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Never Sell the Horses Short
Odd Lot
October 18, 1971
At least that was the attitude of a bettor who set out to prove he could make (?) more money playing the ponies at Aqueduct than a stockbroker could gambling on Wall Street
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October 18, 1971

Never Sell The Horses Short

At least that was the attitude of a bettor who set out to prove he could make (?) more money playing the ponies at Aqueduct than a stockbroker could gambling on Wall Street

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I did not improve my position as the final week wore on, either, dribbling away another $48 by late in the afternoon of the last market day of the competition—Friday the 13th of August. At just about the time President Nixon embarked for a weekend at Camp David, a report came in from headquarters that The Mysterious Mr. Margin had stumbled badly, losing a resounding $337 in the fifth week to end up at $1,132.85. I was some $450 ahead with a day to go. There was no way that I could fail to win. The ordeal was over.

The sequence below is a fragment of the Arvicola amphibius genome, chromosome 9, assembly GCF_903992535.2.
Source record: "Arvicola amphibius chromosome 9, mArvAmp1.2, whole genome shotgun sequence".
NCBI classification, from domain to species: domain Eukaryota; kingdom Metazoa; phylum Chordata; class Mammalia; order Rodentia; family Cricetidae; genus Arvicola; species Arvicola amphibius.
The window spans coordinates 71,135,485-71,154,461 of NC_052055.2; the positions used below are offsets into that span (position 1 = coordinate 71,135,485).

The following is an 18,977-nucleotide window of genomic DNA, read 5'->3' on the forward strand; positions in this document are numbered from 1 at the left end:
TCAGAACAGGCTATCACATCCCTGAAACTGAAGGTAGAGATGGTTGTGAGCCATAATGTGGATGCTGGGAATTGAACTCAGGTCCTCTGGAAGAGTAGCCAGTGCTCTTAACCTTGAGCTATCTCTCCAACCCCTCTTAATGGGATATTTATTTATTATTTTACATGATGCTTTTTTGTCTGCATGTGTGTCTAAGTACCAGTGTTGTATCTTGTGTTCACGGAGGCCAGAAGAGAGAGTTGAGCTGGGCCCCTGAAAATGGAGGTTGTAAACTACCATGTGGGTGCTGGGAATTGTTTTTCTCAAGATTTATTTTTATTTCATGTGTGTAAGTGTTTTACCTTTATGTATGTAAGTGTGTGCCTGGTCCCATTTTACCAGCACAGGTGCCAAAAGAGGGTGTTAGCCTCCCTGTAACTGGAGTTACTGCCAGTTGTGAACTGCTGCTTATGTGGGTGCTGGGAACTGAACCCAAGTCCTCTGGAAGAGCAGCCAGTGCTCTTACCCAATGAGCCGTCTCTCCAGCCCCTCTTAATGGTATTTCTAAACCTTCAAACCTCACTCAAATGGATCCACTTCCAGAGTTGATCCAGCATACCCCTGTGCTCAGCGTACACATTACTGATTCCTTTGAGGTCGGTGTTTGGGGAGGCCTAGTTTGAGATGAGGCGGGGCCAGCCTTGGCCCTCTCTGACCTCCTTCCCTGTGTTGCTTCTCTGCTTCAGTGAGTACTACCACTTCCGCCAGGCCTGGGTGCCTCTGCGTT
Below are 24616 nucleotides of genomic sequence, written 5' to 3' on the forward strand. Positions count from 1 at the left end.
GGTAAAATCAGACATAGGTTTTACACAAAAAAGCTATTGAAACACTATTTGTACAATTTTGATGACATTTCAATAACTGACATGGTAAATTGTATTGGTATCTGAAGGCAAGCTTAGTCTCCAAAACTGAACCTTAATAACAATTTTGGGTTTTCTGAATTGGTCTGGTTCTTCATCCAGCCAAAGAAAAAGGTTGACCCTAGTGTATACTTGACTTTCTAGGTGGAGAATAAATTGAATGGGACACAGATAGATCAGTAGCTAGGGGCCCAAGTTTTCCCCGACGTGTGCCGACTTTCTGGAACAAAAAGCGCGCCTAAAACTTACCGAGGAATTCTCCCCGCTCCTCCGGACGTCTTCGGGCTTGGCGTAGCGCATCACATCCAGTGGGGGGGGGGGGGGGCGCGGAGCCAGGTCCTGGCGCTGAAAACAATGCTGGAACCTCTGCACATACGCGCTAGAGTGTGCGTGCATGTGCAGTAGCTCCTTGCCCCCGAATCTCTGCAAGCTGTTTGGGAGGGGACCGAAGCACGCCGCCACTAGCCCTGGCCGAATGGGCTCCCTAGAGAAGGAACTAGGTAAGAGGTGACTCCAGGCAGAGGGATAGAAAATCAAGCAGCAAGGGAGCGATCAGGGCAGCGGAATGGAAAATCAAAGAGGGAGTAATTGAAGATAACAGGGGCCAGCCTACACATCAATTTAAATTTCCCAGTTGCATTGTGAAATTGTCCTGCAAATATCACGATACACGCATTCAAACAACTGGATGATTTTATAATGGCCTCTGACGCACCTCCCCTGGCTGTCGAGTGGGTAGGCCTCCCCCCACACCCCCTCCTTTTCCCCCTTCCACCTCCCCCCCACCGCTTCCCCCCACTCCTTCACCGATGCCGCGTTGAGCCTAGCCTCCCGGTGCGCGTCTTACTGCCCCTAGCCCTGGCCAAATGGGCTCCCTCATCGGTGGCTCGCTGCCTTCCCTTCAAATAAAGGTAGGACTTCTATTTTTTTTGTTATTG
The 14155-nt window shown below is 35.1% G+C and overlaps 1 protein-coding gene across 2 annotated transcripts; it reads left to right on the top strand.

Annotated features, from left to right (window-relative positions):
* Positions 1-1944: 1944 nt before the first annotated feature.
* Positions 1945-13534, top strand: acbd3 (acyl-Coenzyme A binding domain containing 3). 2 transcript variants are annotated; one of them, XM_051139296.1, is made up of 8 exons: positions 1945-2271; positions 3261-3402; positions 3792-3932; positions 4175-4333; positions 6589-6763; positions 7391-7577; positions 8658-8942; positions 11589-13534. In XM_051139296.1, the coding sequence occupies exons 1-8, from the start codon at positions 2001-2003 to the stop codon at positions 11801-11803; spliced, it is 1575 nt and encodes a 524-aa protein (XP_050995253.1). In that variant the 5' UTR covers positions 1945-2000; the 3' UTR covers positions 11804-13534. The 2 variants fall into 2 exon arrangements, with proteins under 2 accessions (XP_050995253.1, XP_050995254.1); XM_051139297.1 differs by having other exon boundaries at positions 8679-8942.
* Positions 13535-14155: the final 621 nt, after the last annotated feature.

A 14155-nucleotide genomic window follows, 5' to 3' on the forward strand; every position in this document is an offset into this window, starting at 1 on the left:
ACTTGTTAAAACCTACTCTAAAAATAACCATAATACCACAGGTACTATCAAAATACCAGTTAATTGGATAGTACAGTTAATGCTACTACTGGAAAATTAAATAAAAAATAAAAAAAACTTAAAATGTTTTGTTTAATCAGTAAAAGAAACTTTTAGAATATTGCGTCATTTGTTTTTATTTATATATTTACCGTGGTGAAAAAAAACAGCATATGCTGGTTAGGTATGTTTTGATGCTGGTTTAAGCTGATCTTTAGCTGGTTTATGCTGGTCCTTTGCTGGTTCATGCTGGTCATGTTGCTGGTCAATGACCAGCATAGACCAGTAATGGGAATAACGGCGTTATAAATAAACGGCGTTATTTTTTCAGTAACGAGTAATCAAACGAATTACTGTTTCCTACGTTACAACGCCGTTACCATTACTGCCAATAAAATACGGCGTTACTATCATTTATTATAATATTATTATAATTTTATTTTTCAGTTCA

I did bet $420 the last day in a vain effort to score big and end up in the black, but I lost $210 in this dying gasp and finished with $1,374.90. In salute to The Mysterious Mr. Margin, I also played an appropriate little flyer for him, betting $10 on Sid's Bid in the eighth. Sid's Bid raced for the Blue Chip Farm. He ran next to last, beating only one horse in the field—the one on which I had placed my final serious bet.

Two days later President Nixon came back from Camp David and announced the wage-price freeze. The market shot up 33 points that Monday and the annual summer rally began. My own broker called up about a dandy little over-the-counter item. "Sure," I said. "Anything. I'm the guy that beat the market."

[This article contains a table. Please see hardcopy of magazine or PDF.]

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